I'm usually pretty sharp, and I'm pretty proud of making it this far for a first timer. Just get worried about potential hazards to my new babies! I'm going to set bias on the other amp later, and hope to post pics too as these were a full-on restoration and look great too. But for now, its beautiful outside and I promised my dog a long walk if he would bear with me until I got the bias problem cleared. C'mon Meathead (Otis the Boston Terrier,) lets celebrate with a long walk.

Thanx again guys, and as always, keep on DIY,

Bob
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Postby phatbob808 » Sat Mar 10, 2012 3:27 pm

Oh yeah, I forgot to mention...Cryoset's Genelex Gold Lion KT88 Russian repro's and some collection of vintage 12AU7's and 12AX7's. Sooo... 70mA, or 700mV on the 10ohm 1/4 watt test point as per Poseidon circuit integration? Also any recommendations on driver tubes???

Thanx,
Bob
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Postby DeathRex » Sat Mar 10, 2012 6:59 pm

I like to run the outputs a bit cooler, like 600mv, just to make them last longer.

As for driver tubes, I wonder if you can rewire the Posiden to use a 6CG7 in place of the 12AU7? I don't know what it is, but I just love them.
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Postby phatbob808 » Sat Mar 10, 2012 8:04 pm

"Cool" Deathrex! Pun intended... I was curious about running them cooler for extended life, thanx for verifying.

I wonder if running them near the 70mA mark for the first dozen hours or so might help with break in, then you could throttle them back to settle in for the long haul. Hmmm??? I'm curious cuz I'm new to tube tech and things like this will run in my mind all day. That's why I'm a DIY... it's an addiction and I'm a sick man! Sometimes a curse cuz I'll second guess myself and feverishly hunt for an answer to the point of obsession.

ANYHOW... I forgot to mention thanx from your previous post noting necessary input and load conditions for start up biasing. Although I failed to mention, I did in fact have a cheap speaker connected to the 8ohm tap, and input was shorted with terminator plugs. I considered getting an RCA plug and soldering a jumper across it, but found some plugs on the phono jacks of a vintage preamp.

It's good to reiterate what may seem obvious to some, so that those who are reading along can be better informed. I did A LOT of reading about these amps, and at some points I had myself turned inside out over it. So it's great to have forums like this and people like yourself, Ty Bower, and the many knowledgeable others here.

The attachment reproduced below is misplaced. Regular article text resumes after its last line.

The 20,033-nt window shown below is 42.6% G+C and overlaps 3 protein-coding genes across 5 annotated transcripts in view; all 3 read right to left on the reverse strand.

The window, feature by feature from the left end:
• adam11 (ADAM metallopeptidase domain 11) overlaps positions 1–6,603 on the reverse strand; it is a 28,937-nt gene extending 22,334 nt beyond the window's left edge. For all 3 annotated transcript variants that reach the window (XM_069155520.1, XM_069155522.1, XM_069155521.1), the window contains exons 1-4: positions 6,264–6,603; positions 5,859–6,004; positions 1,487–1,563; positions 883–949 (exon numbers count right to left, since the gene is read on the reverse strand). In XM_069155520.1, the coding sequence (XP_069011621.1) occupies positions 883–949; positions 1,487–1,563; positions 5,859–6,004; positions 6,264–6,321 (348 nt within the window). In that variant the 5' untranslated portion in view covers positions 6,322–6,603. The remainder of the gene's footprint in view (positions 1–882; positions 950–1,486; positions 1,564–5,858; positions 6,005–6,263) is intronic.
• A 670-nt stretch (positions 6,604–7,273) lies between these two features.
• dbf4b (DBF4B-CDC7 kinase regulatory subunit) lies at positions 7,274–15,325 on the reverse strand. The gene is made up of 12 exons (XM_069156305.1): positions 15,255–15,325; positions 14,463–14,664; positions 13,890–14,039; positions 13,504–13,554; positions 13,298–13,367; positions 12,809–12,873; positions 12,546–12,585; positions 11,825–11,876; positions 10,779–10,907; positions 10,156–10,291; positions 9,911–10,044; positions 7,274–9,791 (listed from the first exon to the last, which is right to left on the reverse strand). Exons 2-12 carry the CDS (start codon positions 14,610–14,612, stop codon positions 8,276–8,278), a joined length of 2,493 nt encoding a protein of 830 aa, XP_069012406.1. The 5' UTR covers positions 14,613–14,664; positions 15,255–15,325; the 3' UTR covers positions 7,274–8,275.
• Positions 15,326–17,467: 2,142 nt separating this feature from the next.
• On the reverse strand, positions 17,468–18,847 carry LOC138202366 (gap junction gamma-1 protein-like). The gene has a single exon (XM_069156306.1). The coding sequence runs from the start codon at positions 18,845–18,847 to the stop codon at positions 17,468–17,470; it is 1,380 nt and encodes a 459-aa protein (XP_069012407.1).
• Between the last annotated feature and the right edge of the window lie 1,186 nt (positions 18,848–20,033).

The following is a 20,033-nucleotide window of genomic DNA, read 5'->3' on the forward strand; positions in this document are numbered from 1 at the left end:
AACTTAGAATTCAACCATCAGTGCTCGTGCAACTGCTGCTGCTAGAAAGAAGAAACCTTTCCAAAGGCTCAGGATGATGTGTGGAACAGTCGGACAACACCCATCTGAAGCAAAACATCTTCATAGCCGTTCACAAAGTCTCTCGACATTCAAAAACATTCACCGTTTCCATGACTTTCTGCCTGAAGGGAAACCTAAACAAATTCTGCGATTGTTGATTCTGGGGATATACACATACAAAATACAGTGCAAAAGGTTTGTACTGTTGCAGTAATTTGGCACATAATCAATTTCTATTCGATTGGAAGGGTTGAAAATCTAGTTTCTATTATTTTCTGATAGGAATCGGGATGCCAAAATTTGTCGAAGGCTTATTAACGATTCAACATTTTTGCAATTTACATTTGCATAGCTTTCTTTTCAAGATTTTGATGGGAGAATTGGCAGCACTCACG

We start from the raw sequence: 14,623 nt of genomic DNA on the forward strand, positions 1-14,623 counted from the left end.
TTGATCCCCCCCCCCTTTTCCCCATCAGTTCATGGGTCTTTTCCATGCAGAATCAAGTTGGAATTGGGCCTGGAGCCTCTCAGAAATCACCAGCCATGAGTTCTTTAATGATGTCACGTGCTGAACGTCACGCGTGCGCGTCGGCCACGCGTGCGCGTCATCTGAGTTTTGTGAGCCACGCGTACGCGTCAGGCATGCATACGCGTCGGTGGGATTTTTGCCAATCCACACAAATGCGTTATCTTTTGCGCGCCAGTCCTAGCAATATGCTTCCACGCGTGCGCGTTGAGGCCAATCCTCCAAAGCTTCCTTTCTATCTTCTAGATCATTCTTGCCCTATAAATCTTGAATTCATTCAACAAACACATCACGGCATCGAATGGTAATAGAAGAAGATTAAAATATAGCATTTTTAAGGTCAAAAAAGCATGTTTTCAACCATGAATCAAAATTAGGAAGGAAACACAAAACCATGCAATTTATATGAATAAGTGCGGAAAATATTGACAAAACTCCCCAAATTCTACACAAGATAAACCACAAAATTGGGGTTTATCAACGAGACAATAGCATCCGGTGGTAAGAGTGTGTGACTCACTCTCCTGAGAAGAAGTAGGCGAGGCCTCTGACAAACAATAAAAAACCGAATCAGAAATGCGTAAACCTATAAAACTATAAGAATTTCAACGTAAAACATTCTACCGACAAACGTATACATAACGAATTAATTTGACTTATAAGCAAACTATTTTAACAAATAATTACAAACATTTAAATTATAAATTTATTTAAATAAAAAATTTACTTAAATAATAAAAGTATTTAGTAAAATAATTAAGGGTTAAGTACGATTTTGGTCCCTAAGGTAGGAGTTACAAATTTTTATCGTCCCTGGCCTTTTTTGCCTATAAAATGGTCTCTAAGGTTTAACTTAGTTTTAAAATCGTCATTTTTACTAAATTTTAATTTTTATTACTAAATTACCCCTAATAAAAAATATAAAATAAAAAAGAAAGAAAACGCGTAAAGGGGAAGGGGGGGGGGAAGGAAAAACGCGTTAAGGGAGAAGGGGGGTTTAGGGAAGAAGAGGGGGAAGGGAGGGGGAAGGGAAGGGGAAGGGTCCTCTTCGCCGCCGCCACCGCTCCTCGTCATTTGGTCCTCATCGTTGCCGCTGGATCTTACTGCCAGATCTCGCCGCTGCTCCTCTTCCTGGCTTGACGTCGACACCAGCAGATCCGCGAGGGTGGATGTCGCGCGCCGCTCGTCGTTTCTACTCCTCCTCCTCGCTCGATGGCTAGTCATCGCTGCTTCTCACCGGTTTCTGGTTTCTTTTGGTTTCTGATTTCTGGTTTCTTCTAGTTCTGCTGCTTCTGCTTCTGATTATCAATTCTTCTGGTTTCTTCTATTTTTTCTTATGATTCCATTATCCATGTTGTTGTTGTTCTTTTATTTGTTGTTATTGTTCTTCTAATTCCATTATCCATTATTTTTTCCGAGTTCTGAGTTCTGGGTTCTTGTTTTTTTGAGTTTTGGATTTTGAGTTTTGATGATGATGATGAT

So after biasing second amp (took about an hour to stabilize,) I turned off the amps to cool while a set up a spot to run them with signal. If they sound good for a bit, I'll hook 'em up to the Bozaks and hear them sing!

I'll check in later.

Thanx,
Bob
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Postby Shannon Parks » Sun Mar 11, 2012 7:09 am

Nice work, Bob! I would use "80% max dissipation at idle" as the max bias point for any particular tube type. So if your B+ was 440VDC and you were using the KT88s (40W max), you could go up to:
(40/440)*0.80 = 72.7mA.

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Postby Ty_Bower » Sun Mar 11, 2012 9:44 am

DeathRex wrote:As for driver tubes, I wonder if you can rewire the Posiden to use a 6CG7 in place of the 12AU7? I don't know what it is, but I just love them.


The 12BH7 can pretty much just drop right into the Poseidon circuit without any changes. The Uncle Ned (Tubezone) version of the Poseidon build instructions recommends it and specifies a few slightly different parts in the schematic, presumably to further optimize the circuit for this tube.

There's a whole family of tubes which are similar, but none quite exactly the same as the 12AU7. There's a little reading on it here: http://www.diytube.com/phpBB2/viewtopic ... 9&start=10
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Postby phatbob808 » Wed Mar 14, 2012 10:19 am

Thanx Shannon,
that's great info. It seems that 20% headroom is logical; and practical to so many applications. Oh, Ohms law, what can't you do!!!

Ty_Bower and Deathrex,
Interesting mention of 6CG7, and 12BH7 as I have a couple of each. I will research these approaches out of curiosity, but intend to enjoy the circuit as is for now.
I guess what I meant to ask was if anyone had preferred 12AU7 & 12AX7's for the Poseidon/MarkIII, as I have a box of both to choose from... an assortment of manufacturers.

I will be designing a scratch build eventually, but intend to make baby steps so that I may enjoy these pieces for a while. Gives me time to research and afford another project, as well as tidy up on a few others.

Oh yeah, and as for my MarkIII's... They are wonderful, and powerful. I have them teamed up with a pair of Bozak 302A Urbans with a few mods of their own (transient response is amazing with these.) I happened across a B&K Pro-5 pre-amp that was selected for its pre-amp bypass for passive volume control (and it was free $) With this combination, the music not only has clarity and well defined soudstage, but is airy to the effect that a guest asked me if the speakers were connected... lol, he thought the music was coming directly off the amps! LMAO!!! But really, the sound is not "driven" but seems to naturally emanate through the listening space. Airy indeed, at least at comfortable levels. Jack up the volume (reduce attenuation ;) or disengage bypass if you wanna be blown out of your seat!

Well worth the efforts and investments. I am very pleased indeed. Did I mention how thrilled the room mate is? I made him sit down and mirror every step of the build on one of the MarkIII's. He's a recently converted audiophile with no electronics background! A great entry level build and mod experience, even for the beginner!